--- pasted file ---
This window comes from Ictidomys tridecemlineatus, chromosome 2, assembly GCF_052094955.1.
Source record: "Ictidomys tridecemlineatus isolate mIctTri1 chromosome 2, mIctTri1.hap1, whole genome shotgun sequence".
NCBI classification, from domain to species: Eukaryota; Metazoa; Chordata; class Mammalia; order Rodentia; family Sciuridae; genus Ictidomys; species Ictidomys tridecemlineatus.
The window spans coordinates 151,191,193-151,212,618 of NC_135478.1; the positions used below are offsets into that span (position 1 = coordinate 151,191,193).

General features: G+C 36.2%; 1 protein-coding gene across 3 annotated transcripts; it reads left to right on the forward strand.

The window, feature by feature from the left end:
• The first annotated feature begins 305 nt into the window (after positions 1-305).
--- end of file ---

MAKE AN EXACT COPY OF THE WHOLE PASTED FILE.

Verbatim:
This window comes from Ictidomys tridecemlineatus, chromosome 2, assembly GCF_052094955.1.
Source record: "Ictidomys tridecemlineatus isolate mIctTri1 chromosome 2, mIctTri1.hap1, whole genome shotgun sequence".
NCBI classification, from domain to species: Eukaryota; Metazoa; Chordata; class Mammalia; order Rodentia; family Sciuridae; genus Ictidomys; species Ictidomys tridecemlineatus.
The window spans coordinates 151,191,193-151,212,618 of NC_135478.1; the positions used below are offsets into that span (position 1 = coordinate 151,191,193).

General features: G+C 36.2%; 1 protein-coding gene across 3 annotated transcripts; it reads left to right on the forward strand.

The window, feature by feature from the left end:
• The first annotated feature begins 305 nt into the window (after positions 1-305).